Journal of Business Ethics 30 (1):73 - 85 (2001)

Abstract
An empirical study using two ethics-related and three sales force outcome variables was conducted in Taiwan and compared to an existing U.S. sample. Across the two national cultures, individual perceptions of corporate ethics appears to be a more direct determinant of organizational commitment than individual moral values. Differences between the two national cultures were found in ethics perception as it relates to moral values, job satisfaction, and turnover intention. Explanations for the differences are discussed.
Keywords commitment  corporate culture  ethics  sales management  satisfaction  Taiwan  turnover  United States  values
Categories (categorize this paper)
Reprint years 2004
DOI 10.1023/A:1006493907563
Options
Edit this record
Mark as duplicate
Export citation
Find it on Scholar
Request removal from index
Revision history

Download options

PhilArchive copy


Upload a copy of this paper     Check publisher's policy     Papers currently archived: 70,091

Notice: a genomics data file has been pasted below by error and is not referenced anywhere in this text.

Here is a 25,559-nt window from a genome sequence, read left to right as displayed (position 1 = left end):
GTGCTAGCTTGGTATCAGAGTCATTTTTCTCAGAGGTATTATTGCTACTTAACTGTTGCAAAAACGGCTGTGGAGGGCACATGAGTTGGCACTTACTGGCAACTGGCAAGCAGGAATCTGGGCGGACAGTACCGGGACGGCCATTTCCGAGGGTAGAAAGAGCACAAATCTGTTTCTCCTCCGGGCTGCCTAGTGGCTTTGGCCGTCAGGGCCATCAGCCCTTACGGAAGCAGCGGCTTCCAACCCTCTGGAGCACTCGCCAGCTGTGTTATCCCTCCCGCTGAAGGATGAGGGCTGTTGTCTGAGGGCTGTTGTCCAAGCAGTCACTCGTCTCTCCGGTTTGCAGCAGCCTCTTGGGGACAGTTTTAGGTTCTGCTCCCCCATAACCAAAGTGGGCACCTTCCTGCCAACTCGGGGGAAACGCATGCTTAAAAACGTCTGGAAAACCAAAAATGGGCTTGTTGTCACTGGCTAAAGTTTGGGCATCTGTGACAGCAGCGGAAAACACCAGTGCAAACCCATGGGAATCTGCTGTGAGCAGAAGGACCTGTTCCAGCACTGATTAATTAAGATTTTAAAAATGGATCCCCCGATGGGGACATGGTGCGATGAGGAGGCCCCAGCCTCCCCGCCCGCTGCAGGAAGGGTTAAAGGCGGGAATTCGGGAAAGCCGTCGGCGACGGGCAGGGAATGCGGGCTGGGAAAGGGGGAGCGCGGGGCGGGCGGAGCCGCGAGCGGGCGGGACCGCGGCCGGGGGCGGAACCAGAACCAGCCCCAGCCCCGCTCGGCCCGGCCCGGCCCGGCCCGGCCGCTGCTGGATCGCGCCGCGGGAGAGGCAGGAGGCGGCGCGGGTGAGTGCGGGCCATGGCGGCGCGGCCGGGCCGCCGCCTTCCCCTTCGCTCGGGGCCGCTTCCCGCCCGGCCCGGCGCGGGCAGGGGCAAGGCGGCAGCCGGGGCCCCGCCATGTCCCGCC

External links

Setup an account with your affiliations in order to access resources via your University's proxy server
Configure custom proxy (use this if your affiliation does not provide a proxy)
Through your library

References found in this work BETA

Is Business Bluffing Ethical?Albert Z. Carr - forthcoming - Essentials of Business Ethics.
Does Loyalty in the Workplace Have a Future?John C. Haughey - 1993 - Business Ethics Quarterly 3 (1):1-16.

Add more references

Citations of this work BETA

View all 16 citations / Add more citations

Similar books and articles

Analytics

Added to PP index
2009-01-28

Total views
87 ( #133,887 of 2,506,369 )

Recent downloads (6 months)
1 ( #416,997 of 2,506,369 )

How can I increase my downloads?

Downloads

My notes